Sam Dillon – Out In The Open – CellarLive CL012718 62:12 ***1/2:
( Sam Dillon – tenor saxophone; Peter Zak – piano; Yoshi Waki – acoustic bass; Billy Drummond – drums)
Given the economics of recording industry today and especially in jazz, sometimes all the talent in the world will not generate a recording contract. However if you have a supporter like Cory Weeds, owner of CellarLive records, who will use crowd funding to get the money for the recording, success is then up to you to deliver the goods. Tenor saxophonist Sam Dillon has now taken the first big step with his debut release Out In The Open.
Backed by a rhythm section anchored by drummer Billy Drummond, who also happens to be Dillon’s teacher and mentor, all the elements are in place for a favourable outcome, and for the most part Dillon does not disappoint. He starts out with “I Hear A Rhapsody” which is taken at a swinging pace and full energy. Throughout the number Dillon shows he has a command of his horn and his exploration of the number is full of curiosity. Drummer Billy Drummond keeps Dillon on track with his clear articulation.
Sam Dillon contributed to two compositions to the outing starting with the title track “Out In The Open” and “New Blues”. On the former, Dillon starts out with some interesting tenor meanderings, supported by Drummond’s intricate drumming. He romps throughout with a tenor line that’s very exciting. The second number is quite another matter. Coming in at close to ten minutes in length, it opens with promise as pianist Peter Zak lays down some interesting ideas. Although there is a frothy profusion of Dillon’s full tone, the band quickly runs out of gas and ideas with the number losing the listener’s interest. The old adage that good things come in small packages might well be kept in mind.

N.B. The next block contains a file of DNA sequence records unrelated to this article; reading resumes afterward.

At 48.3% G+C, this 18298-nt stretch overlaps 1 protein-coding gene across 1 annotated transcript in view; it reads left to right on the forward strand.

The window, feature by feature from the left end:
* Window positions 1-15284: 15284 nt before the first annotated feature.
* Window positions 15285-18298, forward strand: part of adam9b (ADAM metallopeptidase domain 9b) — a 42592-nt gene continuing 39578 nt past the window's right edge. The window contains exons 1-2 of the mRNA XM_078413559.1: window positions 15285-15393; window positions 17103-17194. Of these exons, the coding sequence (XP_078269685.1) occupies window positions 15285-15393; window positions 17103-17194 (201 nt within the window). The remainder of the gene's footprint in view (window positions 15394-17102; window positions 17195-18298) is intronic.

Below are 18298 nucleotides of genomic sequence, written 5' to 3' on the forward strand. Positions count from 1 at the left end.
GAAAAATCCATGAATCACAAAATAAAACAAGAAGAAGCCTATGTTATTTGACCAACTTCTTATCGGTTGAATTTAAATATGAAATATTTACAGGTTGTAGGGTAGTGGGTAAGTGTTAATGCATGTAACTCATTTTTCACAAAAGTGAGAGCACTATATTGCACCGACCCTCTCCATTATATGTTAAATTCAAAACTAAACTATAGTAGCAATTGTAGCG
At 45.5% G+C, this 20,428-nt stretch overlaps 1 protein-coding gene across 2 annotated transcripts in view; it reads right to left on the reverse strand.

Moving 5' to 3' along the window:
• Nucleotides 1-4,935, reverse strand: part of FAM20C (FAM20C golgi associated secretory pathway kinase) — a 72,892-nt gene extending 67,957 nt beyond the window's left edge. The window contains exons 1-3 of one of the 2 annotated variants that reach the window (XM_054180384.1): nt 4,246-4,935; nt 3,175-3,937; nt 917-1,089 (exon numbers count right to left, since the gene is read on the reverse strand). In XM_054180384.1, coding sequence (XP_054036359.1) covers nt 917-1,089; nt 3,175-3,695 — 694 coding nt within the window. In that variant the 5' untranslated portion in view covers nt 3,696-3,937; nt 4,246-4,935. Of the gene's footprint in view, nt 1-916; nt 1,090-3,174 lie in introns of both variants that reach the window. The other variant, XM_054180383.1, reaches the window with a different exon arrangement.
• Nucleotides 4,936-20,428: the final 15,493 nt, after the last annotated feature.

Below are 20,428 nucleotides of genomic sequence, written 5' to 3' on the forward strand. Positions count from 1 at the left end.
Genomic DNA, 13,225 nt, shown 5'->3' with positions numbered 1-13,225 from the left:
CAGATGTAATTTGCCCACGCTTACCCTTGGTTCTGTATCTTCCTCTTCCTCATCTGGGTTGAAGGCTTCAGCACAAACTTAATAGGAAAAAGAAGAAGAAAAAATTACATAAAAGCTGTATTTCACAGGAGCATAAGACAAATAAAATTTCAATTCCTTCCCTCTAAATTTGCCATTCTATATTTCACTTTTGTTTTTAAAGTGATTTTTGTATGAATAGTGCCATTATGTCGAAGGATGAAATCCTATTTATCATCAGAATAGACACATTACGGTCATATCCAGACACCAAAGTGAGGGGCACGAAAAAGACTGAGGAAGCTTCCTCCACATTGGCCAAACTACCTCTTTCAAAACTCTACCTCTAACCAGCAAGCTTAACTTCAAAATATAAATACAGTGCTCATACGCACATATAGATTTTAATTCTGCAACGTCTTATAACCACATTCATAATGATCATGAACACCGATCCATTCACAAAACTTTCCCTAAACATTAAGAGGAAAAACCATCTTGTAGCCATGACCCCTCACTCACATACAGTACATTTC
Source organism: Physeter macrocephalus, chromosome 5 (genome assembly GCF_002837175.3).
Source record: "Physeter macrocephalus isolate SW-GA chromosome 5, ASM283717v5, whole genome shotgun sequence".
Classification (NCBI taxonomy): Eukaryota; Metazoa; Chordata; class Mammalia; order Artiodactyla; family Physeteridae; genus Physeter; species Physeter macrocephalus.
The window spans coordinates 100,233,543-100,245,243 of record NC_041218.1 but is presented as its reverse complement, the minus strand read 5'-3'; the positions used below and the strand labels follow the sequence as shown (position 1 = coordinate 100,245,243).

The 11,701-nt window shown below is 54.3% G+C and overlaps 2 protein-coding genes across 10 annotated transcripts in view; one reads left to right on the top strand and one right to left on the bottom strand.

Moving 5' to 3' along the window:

For a delightful change of pace, Dillon and the band take up the Antonio Carlos Jobim’s bossa nova entitled “Triste” ( English sad). They deliver the number with sensitivity, and on both Dillon’s tenor solo and Zak’s piano work, they both play with an appreciation of what it takes to make someone feel good.
The album closes with an unusual selection Jimi Hendrix’s “Third Stone From The Sun”. Dillon opens the number with strong Coltrane-esque phrasings and runs that showcase his capability to make thematic pronouncements. Throughout the number he demonstrates his fleet fingered technique and a bold voice in his improvised excursions.
I Hear A Rhapsody; Peace; Out In The Open; Triste; Night And Day; Everything Happens To Me; Untitled; New Blues; Third Stone From The Sun
Link to more info and track samples here.